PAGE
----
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Lieut.-Colonel John Pitt Kennedy (1796-1879), Royal Engineers
1868 Member of Inst Civil Engineers
1869 Resigned from I Mech E
1880 Obituary 
LIEUT.-COL JOHN PITT KENNEDY was the fourth son of the Rev. John Pitt Kennedy, Rector of Carn Donagh, County Donegal, and afterwards Rector of Balteagh in the county of Londonderry.
He was born at Donagh, County Donegal, on the 8th of May, 1796, and died on the 28th of June, 1879.
His early education was received at Foyle College, Londonderry, under the Rev. James Knox.
In the year 1812 he entered the Royal Military Academy, Woolwich, and in the summer of 1815 passed out, having taken the fourth place, for the Corps of Royal Engineers. His first service in the corps was for a period of six months upon the Ordnance Survey in Gloucestershire and Oxfordshire. He did regimental duty for a considerable time, and for a portion of that period had charge of a company.
In the year 1819 he was ordered to Malta, and thence to Corfu.
On the 6th of April, 1820, he was appointed to the immediate direction of the works going on at Santa Maura, and on arrival there found the island in a state of insurrection, which was suppressed in a few days. The principal works in progress were: a moat to form an artificial harbour on the eastern side of the island, and a canal through a shallow inlet of the sea, to admit boats from the new eastern harbour to the town, and to the natural harbour westward of the island. He was occupied about two years in constructing these works, when a reduction of the Corps of Engineers placed him upon half-pay.
He was then asked by the Government to retain his civil appointment as Chief Engineer of the public works in progress, but he refused. On arriving in England, in 1822, he was invited by Sir Charles Napier to return to the Ionian Islands, as his Secretary and Director of Public Works in the Island of Cephalonia. He accepted the appointment, but was only able to do so by getting transferred into the line as a captain.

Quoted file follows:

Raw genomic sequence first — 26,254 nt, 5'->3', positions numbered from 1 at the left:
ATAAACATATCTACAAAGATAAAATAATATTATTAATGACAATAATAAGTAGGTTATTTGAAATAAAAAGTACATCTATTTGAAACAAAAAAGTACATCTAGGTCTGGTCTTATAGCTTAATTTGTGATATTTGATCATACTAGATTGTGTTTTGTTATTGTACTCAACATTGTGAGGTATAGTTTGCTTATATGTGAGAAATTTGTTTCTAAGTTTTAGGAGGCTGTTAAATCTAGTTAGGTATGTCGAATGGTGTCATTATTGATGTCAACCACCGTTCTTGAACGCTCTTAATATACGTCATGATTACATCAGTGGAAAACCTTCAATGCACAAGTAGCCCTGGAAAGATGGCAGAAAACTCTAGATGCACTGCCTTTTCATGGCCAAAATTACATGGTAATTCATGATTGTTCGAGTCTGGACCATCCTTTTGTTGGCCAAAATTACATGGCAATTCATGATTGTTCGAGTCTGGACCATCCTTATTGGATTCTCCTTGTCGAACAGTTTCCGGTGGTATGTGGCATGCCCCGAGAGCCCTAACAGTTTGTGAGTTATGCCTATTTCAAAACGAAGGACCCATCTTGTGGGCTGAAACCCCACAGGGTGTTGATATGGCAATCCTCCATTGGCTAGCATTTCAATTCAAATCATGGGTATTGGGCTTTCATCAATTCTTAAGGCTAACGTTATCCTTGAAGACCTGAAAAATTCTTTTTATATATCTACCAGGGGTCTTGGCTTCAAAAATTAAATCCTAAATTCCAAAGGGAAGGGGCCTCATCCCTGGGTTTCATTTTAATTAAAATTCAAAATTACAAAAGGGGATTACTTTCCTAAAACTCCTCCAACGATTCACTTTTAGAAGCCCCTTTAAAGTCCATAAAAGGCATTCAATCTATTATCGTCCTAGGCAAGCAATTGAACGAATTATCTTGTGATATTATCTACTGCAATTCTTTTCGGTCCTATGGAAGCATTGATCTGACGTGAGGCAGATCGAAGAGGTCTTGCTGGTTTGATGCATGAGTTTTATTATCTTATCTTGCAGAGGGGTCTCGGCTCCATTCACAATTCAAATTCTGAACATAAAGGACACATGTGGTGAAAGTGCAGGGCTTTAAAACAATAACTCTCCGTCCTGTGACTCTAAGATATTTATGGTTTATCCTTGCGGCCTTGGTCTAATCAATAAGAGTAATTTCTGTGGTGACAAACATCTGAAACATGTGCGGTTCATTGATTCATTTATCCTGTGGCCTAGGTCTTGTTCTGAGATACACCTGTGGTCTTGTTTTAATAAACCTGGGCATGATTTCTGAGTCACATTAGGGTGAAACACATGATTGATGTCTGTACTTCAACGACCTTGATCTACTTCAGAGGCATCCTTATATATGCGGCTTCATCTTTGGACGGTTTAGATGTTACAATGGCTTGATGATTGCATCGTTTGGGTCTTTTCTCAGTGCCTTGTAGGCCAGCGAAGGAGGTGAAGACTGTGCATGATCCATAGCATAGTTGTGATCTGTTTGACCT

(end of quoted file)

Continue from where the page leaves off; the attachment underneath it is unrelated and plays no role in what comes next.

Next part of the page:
Amongst the works designed and executed by him were the Guardianno lighthouse, a Doric column, 12 feet in diameter at the base, and 85 feet high-which cost only £723, exclusive of the lantern; the lighthouse at Point Theodore, the columns of which are twenty-four in number and about8 feet high, the height to the top of the lantern being 30 feet; and a marine parade, quay, and market buildings. He also intersected the island with roads. When placed on half-pay, in 1830, he removed to Ireland, where he was surrounded by so much misery that he was induced, on public grounds, to sell his commission as captain, in order to provide funds to establish an industrial school at Lough Ash, County Tyrone. The principle which he thus tested has been since adopted by the Government, and extended with much public advantage.
In 1838 he joined the National Educational Department, Ireland, as Inspector-General, on the understanding that practical instruction in agriculture was to become a prominent branch in the national teaching, as urged in a book written by him, entitled 'Instruct, employ; don’t hang them.'
The first act of the Board, after his joining, was to appoint an inspector of schools for each county. These officers were chosen by public examination from several hundred competitors. He then selected 60 acres of land at Glasnevin, on the northern outskirts of Dublin, with a large house and garden in the village, as the site for a central model farm and training establishment for teachers coming from the district schools. The teachers likewise attended daily at Marlboro’ Street, Dublin, for instruction and training in the method of teaching. This system is still in operation at Glasnevin.
Subordinate to this first-class central agricultural training school, his plan was to have a second-class agricultural school at the centre of each of the four provinces, a third-class agricultural school at the centre of each of the thirty-two counties, a fourth-class agricultural school at the centre of each barony, and a fifth-class agricultural branch connected with each of the existing elementary schools. Had this general arrangement been fully carried out, Ireland, as regards agricultural instruction and useful knowledge, might now have been a model to other nations.
In the year 1843 he was appointed secretary to a Royal Commission for inquiring into the state 'of the law and practice in respect to the occupation of land in Ireland, &C.' The result of this investigation, which was very arduous, was printed in several large volumes.
In 1846 the late Lord Devon appointed him agent to his extensive estates in the County Limerick, Here he carried out the same principles of estate management that he had SO successfully practised at Lough Ash and Cloghan.